However, if the company insists, it is better to let it go. Them

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Ask them what they hope someone with 5 years of experience can do so you can verify it against their current qualifications.

I honestly cannot tell the difference between someone who has worked in a position for four or five years. I can distinguish between an experienced worker and an inexperienced one, I use problem solving questions to explore their contingency management skills. If I know that someone can fix a particular problem my company is experiencing, I wouldn't care if the guy has 3 or 10 years of experience.

However, if the company insists, it is better to let it go. Either they don't know what knowledge or skills the vacancy actually requires or they are absolutely sure that only someone with 5 years of experience can handle the problem. When was the last time we were absolutely sure of something?

It depends on how the friendship was at work. Have you ever had coworkers who started out as your friend and then found out they tried to undermine you behind your back? You have to be very careful around co-workers. There are also excellent co-workers. If you have a great friendship and then you leave ... you must FB or keep them as friends. I left the army with many friends in contact. I also left a job with coworkers who were in the drama, so I had to leave them behind. Now I have a good job and made friends with some who left. If you befriend them, make sure there is nothing to do.

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It depends on how the friendship was at work. Have you ever had coworkers who started out as your friend and then found out they tried to undermine you behind your back? You have to be very careful with co-workers. There are also excellent co-workers. If you have a great friendship and then you leave ... you must FB or keep them as friends. I left the army with many friends in contact. I also left a job with coworkers who were in the drama, so I had to leave them behind. Now I have a good job and made friends with some who left. If you befriend them, make sure there is nothing to worry about with them. Sometimes they'll ask you for favors after you leave ... like ... can you help me get the job you have? Or other favors you don't want to get involved in. If they are real friends, you will notice the difference. Don't try to hire your friends unless you know they are very good workers because your reputation will be at stake. If none of this is a problem, then you can surely befriend your co-workers.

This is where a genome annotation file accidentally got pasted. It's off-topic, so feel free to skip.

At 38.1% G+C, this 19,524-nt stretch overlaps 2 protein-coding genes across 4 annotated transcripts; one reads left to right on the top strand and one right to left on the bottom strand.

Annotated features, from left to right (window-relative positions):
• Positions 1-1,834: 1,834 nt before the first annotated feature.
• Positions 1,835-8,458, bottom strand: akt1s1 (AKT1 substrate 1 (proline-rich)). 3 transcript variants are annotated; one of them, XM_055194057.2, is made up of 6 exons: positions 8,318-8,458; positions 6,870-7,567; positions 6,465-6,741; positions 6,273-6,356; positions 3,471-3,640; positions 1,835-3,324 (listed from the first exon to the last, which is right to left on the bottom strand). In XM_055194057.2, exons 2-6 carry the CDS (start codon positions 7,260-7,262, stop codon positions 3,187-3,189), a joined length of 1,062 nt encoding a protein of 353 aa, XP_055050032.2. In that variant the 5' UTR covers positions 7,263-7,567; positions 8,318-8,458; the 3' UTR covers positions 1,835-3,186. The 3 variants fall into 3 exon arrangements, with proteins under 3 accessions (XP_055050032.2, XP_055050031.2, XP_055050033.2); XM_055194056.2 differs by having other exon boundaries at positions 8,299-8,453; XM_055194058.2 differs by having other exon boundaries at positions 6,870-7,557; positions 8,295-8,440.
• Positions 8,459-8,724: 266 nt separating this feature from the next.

Think of it as if you are ending a new relationship with your girlfriend / boyfriend. Being honest saves everyone time. It is up to you to reveal the exact reason you are moving. But telling them why you are leaving also helps them improve.

Think of this as an opportunity to develop your manager, unless your manager is a victim of ego and self-absorbed. If your boss is a good person, he will understand.

I faced this situation with one of my friends, where he lied to the company and when his next employer found out about the background checks, it was not a good work environment for him. The term

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Think of it as if you are ending a new relationship with your girlfriend / boyfriend. Being honest saves everyone time. It is up to you to reveal the exact reason you are moving. But telling them why you are leaving also helps them improve.

Think of this as an opportunity to develop your manager, unless your manager is a victim of ego and self-absorbed. If your boss is a good person, he will understand.

I faced this situation with one of my friends, where he lied to the company and when his next employer found out about the background checks, it was not a good work environment for him. He ended up leaving that company as well.

So try to leave your current employer on good terms.

Most companies don't invest much in new candidates unless their position is too critical, so don't worry too much about losing the company, instead think about how you can make them profit from your departure. .